Presentation Copies to The Prince of Wales from Viscount Esher

Group of 13 novels, most with gift inscriptions to HRH Edward, Prince of Wales, from Viscount Esher.

London: Various publishers, Ca. 1900-1920.

Price: $5,000.00

About the item

Later editions. Some illustrated. 13 vols. 8vo. Presentation Copies to The Prince of Wales from Viscount Esher. Uniformly bound in 3/4 green calf, panelled spines gilt, t.e.g., by Hatchards, leather a little rubbed, internally fine. Formerly the possession of HRH Edward, Duke of Windsor. James Lees-Milne: The Enigmatic Edwardian: The Life of Reginald 2nd Viscount Esher.

Item #22709

Best known for his novel, Under the Red Robe, Weyman, after an unsuccessful career as a lawyer, turned out a number of action-filled popular historical novels, of the sort boys like the Prince would be apt to enjoy. The titles, most inscribed (to "Prince Edward") by Lord Esher on the flyleafs to commemorate Christmas and birthdays are: A Minister of France; The Castle Inn; In Kings' Byways; A Gentleman of France; The Red Cockade; The House of the Wolf; Under the Red Robe; The Man in Black; Francis Cludde; Shrewsbury; Sophia; The Abbess of Vlaye; The Long Night. Inscribed or not, these were all presumably presented by Lord Esher, and subsequently rebound in matching style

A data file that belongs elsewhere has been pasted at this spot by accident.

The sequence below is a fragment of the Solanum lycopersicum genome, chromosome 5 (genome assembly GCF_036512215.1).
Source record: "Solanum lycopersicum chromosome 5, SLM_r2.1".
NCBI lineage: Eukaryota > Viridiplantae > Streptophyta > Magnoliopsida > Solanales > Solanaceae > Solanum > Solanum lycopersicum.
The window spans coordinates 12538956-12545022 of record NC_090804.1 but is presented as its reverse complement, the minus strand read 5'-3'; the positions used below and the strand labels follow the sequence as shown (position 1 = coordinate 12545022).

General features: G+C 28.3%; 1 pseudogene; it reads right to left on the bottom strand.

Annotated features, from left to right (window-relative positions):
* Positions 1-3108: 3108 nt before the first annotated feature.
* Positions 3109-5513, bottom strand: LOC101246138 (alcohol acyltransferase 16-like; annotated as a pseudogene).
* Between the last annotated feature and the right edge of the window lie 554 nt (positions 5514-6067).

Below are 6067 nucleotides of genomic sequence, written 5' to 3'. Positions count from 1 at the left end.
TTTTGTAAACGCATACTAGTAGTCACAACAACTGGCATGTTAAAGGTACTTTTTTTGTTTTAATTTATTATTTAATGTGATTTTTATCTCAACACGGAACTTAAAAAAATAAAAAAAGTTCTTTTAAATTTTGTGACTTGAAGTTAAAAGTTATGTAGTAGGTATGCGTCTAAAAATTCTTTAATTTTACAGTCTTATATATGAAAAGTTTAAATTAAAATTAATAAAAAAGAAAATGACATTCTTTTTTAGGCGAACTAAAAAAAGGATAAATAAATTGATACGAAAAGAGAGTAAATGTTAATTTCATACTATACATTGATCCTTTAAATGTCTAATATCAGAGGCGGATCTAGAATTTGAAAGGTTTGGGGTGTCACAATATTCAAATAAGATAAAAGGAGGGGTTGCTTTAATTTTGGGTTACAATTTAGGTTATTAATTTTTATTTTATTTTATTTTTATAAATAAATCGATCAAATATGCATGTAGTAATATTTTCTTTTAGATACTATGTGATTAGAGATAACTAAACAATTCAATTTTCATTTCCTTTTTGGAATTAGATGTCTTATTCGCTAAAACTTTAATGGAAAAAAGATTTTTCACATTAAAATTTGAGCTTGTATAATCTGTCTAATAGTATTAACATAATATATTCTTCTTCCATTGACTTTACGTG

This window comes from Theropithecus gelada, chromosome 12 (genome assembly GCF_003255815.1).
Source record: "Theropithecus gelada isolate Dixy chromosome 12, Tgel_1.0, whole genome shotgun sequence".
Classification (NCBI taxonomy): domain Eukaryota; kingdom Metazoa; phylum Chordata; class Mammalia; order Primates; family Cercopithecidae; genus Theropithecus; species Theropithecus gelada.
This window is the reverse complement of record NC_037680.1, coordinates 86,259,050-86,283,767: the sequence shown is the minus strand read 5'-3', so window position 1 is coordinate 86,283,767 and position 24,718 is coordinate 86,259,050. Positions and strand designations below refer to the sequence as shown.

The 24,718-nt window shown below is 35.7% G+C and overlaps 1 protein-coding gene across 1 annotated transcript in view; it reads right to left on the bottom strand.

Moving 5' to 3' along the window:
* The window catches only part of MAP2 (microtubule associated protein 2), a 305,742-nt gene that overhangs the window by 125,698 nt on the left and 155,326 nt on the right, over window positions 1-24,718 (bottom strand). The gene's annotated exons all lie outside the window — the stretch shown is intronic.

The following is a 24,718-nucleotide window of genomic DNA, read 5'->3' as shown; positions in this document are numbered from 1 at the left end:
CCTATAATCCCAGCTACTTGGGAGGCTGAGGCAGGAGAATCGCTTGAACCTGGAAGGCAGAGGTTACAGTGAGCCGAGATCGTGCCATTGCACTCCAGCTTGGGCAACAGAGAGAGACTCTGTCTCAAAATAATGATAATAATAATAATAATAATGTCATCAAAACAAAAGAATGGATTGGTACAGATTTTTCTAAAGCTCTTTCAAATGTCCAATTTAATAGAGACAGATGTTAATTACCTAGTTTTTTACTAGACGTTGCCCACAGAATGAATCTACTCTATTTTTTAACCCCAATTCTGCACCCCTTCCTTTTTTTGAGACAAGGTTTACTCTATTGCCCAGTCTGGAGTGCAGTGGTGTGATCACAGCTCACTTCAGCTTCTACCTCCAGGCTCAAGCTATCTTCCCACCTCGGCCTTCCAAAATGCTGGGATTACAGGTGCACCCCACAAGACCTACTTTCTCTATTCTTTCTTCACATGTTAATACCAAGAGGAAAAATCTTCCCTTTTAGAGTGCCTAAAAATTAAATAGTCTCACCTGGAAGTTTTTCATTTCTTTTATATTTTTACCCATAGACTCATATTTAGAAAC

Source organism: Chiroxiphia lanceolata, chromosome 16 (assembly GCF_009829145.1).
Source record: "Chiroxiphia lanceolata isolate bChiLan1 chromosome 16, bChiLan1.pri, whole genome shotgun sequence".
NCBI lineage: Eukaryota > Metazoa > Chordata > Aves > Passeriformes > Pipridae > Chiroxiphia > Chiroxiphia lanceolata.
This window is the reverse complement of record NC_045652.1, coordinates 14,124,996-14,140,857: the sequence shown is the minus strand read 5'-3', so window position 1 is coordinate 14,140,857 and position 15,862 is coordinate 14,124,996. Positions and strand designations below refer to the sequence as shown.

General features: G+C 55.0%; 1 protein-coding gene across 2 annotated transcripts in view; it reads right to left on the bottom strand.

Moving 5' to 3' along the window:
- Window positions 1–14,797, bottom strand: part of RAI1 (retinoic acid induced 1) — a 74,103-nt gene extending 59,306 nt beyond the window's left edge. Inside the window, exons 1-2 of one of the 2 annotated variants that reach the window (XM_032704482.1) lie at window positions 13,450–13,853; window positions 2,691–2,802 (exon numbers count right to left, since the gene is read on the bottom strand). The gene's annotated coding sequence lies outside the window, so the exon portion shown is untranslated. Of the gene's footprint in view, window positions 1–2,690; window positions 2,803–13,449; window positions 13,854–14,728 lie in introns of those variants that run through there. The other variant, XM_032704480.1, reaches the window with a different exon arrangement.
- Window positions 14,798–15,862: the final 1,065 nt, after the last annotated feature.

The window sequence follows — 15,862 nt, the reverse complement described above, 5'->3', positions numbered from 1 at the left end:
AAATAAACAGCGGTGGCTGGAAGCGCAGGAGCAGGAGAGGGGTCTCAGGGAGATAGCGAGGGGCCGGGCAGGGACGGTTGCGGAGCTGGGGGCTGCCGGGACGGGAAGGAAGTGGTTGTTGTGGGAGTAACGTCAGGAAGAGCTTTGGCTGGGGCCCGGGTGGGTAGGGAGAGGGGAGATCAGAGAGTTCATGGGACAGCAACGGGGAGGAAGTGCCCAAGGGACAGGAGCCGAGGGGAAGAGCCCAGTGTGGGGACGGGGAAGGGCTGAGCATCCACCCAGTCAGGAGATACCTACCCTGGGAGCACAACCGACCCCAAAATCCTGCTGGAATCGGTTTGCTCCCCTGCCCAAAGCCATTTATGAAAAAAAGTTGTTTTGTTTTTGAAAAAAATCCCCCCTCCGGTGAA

Reginald Brett, 2nd Viscount Esher (1852-1930) was, in retrospect, one of the most fascinating individuals in early 20th Century English public life - although his own career was anything but public. After reaching his mid-forties, "without much to show for his life" he was offered - and turned down - the offices of permanent under-secretary at the Colonial and War Offices, Governor of the Cape Colony, Secretary of State for War, Viceroy of India, Ambassador to Paris, and Chief of the Imperial General Staff. He became, instead, a notable éminence grise, a power behind the scenes to such a degree that he was caricaturized by Max Beerbohm as a frock-coated figure pointing at Britannia and saying, "Never mind who I am. Just go and do what I tell you." It was only in 1986, with the publication of the Lees-Milne biography, that the reason for his reluctance to accept conspicuous office - an incestuous passion for his younger son ("Molly") - became evident. In spite of this departure from convention, his talents as courtier and counselor were noteworthy, and were gratefully accepted at face value by his peers, and - as least so far as his distinguished public activities are concerned - by history, and by a Britannia who, by and large, did what she was told